In general, gamers are a surly, contentious lot. Whether the subject is the best “spec build” in WoW or the love life of Master Chief, there will be heated argument. One of the rare points of agreement between gamers of all stripes, colors, and ages is that the classic LucasArts, SCUMM-based adventures represent a high water mark in the history of videogames and that Tim Schaefer is a genius. Schaefer, Ron Gilbert and their team created games that were genuinely funny, sometimes convoluted, but always clever. Some missteps aside (Brutal Legend, anyone?), the fact that Schaefer, et al, were able to catch that illusive lightning in a bottle at least a half-dozen times makes them the stuff of legends.
In 2008 the folks at LucasArts took The Secret of Monkey Island and gave it a nice, fresh coat of pixels, bringing the graphics, animations, and gameplay into the world of iPods, Xboxes, and modern PCs. Older gamers sat around the digital cracker barrel and waxed nostalgic; younger gamers got to see what all the fuss was about. The general consensus was very positive, so it's not the least bit surprising that the second installment in the series, Monkey Island 2: LeChuck's Revenge, has taken its own trip through the magic time machine.
The serpentine story takes reluctant pirate Guybrush Threepwood on a roller coaster ride of revenge, romance, swashbuckling and treasure hunting for the elusive “Big Whoop”. Threepwood once again must battle with LeChuck while attempting to win his sometime love, Elaine Marley. A splendid supporting cast of peg-legged pirates, voodoo priestesses, eccentric shopkeepers, and petty criminals supply an endless stream of snark and wry, sometimes odd, observations and pop culture references as diverse as "Star Wars" and the "Pirates of the Caribbean" Disneyland ride.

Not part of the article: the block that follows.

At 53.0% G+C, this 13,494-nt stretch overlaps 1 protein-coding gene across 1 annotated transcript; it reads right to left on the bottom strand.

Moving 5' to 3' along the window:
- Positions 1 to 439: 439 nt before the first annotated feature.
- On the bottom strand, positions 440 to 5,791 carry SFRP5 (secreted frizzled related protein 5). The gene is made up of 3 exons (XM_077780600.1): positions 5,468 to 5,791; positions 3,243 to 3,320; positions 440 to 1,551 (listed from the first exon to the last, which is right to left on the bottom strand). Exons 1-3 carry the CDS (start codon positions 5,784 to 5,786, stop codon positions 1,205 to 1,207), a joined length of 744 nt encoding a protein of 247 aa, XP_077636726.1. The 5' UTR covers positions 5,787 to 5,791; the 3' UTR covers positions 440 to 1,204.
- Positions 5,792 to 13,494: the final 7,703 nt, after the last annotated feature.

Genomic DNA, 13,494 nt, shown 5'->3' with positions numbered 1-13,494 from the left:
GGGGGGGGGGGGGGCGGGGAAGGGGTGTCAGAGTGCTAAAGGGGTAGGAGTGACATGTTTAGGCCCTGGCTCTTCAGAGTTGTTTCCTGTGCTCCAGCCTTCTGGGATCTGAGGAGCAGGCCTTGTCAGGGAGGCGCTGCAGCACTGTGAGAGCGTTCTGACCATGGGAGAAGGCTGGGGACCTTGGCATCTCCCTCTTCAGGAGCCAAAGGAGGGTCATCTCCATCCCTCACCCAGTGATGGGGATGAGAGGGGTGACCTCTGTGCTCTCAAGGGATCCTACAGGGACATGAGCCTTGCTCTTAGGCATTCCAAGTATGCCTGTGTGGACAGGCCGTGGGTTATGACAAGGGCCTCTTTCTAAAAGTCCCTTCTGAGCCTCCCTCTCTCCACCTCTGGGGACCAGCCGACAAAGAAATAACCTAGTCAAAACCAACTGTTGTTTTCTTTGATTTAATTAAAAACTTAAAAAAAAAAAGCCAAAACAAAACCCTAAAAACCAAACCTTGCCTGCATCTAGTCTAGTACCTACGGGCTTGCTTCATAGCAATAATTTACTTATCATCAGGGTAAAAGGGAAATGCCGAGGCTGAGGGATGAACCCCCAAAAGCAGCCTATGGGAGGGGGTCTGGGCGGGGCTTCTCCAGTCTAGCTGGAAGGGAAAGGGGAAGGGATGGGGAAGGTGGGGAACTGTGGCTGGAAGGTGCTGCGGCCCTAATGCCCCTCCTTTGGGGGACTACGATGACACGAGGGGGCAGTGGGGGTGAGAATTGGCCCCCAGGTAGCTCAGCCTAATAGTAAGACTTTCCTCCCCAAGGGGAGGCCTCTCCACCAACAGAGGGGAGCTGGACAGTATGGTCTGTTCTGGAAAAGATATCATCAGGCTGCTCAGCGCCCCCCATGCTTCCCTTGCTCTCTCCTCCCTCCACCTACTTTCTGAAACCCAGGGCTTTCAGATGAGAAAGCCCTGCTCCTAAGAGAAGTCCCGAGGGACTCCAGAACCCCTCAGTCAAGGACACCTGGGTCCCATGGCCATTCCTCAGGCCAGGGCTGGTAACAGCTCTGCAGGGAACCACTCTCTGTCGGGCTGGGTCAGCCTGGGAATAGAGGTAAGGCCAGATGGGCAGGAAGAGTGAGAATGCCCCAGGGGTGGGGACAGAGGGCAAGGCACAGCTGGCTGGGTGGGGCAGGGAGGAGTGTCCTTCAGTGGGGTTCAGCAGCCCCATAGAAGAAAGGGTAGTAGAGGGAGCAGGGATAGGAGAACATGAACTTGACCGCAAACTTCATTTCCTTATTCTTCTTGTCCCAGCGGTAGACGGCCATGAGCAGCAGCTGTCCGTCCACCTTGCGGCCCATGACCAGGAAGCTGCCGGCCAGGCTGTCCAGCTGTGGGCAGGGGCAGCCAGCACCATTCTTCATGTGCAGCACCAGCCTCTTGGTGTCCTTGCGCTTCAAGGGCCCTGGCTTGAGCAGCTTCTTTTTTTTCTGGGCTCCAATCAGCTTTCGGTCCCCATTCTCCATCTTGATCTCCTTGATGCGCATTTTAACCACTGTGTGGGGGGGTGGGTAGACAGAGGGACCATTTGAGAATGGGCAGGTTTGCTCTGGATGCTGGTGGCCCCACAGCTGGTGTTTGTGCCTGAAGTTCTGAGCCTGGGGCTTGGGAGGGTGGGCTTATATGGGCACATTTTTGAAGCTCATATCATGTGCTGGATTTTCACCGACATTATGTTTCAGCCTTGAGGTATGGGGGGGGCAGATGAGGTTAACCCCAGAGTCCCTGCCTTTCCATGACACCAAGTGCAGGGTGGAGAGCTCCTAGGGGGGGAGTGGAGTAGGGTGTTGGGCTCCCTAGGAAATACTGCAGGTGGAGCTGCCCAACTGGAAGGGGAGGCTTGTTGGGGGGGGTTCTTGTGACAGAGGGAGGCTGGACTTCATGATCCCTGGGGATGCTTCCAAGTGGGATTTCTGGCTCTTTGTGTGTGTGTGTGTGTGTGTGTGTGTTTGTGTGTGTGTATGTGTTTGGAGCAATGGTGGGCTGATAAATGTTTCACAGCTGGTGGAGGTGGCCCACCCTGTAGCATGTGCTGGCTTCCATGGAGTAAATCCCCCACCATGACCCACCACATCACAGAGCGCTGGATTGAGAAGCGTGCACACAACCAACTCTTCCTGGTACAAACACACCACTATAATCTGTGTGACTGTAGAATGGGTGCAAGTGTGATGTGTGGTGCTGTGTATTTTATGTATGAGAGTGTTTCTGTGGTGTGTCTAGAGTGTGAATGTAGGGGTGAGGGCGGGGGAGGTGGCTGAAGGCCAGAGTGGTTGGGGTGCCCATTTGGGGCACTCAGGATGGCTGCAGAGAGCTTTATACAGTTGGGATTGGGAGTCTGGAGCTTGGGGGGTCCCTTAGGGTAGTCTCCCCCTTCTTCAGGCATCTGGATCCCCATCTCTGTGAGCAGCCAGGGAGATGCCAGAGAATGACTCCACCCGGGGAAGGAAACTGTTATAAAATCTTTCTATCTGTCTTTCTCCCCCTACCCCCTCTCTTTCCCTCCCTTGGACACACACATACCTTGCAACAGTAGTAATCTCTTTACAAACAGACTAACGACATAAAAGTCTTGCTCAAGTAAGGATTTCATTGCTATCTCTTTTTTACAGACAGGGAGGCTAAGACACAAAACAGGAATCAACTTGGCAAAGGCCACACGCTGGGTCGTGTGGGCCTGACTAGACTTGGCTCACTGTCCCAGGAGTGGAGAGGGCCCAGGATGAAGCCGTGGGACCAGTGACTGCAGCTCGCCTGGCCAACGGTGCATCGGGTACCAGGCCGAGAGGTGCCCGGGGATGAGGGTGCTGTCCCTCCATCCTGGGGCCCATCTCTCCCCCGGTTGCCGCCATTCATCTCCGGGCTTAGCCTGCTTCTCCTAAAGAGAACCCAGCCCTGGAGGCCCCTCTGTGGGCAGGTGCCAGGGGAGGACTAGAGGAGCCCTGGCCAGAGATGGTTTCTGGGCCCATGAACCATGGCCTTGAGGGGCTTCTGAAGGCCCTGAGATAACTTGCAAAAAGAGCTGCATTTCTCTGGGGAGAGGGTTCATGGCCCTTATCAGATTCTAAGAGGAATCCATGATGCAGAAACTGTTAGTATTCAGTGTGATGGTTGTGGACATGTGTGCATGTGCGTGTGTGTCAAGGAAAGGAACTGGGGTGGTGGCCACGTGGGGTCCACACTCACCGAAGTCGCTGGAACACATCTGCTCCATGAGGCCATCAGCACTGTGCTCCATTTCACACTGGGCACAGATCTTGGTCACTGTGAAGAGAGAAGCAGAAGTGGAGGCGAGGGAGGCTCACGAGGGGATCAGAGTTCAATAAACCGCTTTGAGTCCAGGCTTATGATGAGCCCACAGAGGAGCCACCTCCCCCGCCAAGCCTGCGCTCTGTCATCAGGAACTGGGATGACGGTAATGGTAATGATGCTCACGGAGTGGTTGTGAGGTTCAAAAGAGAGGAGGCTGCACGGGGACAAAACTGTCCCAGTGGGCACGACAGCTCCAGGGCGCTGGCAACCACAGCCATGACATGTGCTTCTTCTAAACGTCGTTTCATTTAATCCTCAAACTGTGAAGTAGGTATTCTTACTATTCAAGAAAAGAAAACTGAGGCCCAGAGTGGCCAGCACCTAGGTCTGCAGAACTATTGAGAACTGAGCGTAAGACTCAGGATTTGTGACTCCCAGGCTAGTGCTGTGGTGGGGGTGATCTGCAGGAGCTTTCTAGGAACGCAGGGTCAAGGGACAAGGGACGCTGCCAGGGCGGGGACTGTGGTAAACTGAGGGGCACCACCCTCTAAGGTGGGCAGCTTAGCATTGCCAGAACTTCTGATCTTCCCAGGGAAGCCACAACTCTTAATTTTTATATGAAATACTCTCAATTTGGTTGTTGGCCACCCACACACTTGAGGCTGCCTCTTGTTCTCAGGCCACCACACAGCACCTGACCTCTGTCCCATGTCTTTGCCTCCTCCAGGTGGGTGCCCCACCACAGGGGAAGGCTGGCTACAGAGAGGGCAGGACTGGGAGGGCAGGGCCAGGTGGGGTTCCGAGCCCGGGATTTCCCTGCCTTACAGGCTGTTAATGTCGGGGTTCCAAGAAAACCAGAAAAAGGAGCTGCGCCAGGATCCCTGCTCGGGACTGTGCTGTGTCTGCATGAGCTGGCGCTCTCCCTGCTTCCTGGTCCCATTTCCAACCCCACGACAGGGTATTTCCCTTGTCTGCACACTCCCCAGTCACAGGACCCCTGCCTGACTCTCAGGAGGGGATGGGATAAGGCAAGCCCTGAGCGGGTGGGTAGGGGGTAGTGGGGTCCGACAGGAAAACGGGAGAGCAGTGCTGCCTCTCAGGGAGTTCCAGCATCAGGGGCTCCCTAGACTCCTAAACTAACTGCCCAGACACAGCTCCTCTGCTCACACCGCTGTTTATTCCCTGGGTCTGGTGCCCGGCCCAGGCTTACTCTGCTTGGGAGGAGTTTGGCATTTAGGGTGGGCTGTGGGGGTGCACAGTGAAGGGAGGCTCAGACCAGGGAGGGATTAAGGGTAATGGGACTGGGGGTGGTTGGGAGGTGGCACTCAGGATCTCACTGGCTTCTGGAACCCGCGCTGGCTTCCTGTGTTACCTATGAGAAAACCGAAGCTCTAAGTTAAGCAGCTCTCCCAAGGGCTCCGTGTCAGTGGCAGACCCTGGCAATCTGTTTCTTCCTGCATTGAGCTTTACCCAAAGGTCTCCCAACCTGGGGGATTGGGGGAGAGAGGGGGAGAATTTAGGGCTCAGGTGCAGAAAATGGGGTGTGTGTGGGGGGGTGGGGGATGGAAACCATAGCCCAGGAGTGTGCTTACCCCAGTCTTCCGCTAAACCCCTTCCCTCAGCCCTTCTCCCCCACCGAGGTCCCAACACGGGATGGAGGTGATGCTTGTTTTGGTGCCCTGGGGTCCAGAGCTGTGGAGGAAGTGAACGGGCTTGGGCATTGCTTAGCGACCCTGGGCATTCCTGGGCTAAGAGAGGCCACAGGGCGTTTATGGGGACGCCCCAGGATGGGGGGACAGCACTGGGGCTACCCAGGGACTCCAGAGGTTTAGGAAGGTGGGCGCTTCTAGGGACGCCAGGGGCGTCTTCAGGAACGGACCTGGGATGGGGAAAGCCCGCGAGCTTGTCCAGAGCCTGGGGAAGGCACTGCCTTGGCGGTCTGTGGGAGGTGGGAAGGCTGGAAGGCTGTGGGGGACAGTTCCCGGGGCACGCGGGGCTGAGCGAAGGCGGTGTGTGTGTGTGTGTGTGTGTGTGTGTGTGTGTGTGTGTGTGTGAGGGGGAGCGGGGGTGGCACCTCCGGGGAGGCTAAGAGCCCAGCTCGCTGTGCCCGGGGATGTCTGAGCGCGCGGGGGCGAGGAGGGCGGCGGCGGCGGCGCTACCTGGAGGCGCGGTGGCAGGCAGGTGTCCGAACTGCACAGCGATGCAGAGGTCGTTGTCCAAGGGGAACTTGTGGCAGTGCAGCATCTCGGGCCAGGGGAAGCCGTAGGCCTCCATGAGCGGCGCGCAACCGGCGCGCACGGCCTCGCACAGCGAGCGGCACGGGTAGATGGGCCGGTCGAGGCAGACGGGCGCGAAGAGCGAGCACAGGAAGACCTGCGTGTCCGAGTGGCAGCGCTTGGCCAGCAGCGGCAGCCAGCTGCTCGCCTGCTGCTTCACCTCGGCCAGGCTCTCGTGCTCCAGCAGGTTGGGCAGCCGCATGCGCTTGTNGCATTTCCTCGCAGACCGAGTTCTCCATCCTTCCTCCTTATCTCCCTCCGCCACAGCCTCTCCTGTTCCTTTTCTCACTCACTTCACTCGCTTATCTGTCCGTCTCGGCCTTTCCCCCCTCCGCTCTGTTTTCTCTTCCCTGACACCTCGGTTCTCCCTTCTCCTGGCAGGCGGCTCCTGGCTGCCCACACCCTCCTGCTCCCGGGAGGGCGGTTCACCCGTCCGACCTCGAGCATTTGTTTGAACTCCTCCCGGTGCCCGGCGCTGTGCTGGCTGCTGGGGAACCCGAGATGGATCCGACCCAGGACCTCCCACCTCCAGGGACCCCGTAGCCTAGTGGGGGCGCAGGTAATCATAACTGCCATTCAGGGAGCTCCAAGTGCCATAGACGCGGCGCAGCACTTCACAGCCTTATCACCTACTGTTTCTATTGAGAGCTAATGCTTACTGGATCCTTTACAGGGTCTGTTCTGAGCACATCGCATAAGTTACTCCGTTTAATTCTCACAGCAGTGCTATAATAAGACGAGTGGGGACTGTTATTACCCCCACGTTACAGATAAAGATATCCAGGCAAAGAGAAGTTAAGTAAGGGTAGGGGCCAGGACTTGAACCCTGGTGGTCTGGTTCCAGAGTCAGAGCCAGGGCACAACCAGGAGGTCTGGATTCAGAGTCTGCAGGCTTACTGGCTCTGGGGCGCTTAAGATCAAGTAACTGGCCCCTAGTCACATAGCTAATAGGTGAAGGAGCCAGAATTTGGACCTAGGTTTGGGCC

This is a world in which straightforward movement and logic take a backseat to the playful and twisted, so solving the game's puzzles can be an exercise in patience, luck, and a lot of trial and error. In the original 1991 release, the authors cheekily included a streamlined, puzzle-lite “game reviewer mode,” but for the current incarnation a handy hint system keeps things moving along.
While the content may be identical to the original, the juiced up presentation looks, plays, and sounds even better than the Secret of Monkey Island reboot, with better animations and an even richer palette of color and texture. The excellent voice actors from Secret return to reprise their roles and there is a splendid new soundtrack. Movement controls and the radial menu of options (at least on the console version) are problem-free and basically transparent. Just like with Secret, a bumper-press brings the player instantly back to the graphics, sound, and control scheme of the original game. There's even a witty, informative and insightful bonus commentary track presented ala "MST3K".
(As an aside, I also played the iPad version, and the graphics were even sharper than on the console. The control options are along the bottom of the display, but movement and everything else work just fine.)
If there's anything to gripe about it's that, even with the constant barrage of one-liners and sight gags, the pace of LeChuck's Revenge can feel a little glacial to gamers juiced up on Red Bull and used to the frenetic pace of more contemporary titles. There is simply a lot of dialogue to digest and a plethora of thorny puzzles to solve. Even with the hints, plan on sinking a good 10 hours into a play through.
With so many recent, high-profile titles clamoring for attention, what's the appeal of games like LeChuck's Revenge, remade or not? One could argue that, as with every form of entertainment, there will always be a place for the classics, the genre-defining products from developers firing on all creative cylinders. But that's academic. Make time for LeChuck's Revenge because, even after nearly 20 years, it's still funnier, more clever, and well-written than the vast majority of “blockbusters” lining the digital shelves. Relax into the slower pace and pretzel logic, enjoy the snappy dialogue and memorable characters, and give a nod of "Thanks" to LucasArts for bringing it all back around again.
First time adventuring around with Threepwood, or are his exploits old, delightful hat? Let us know on via Twitter @Gamers_Hell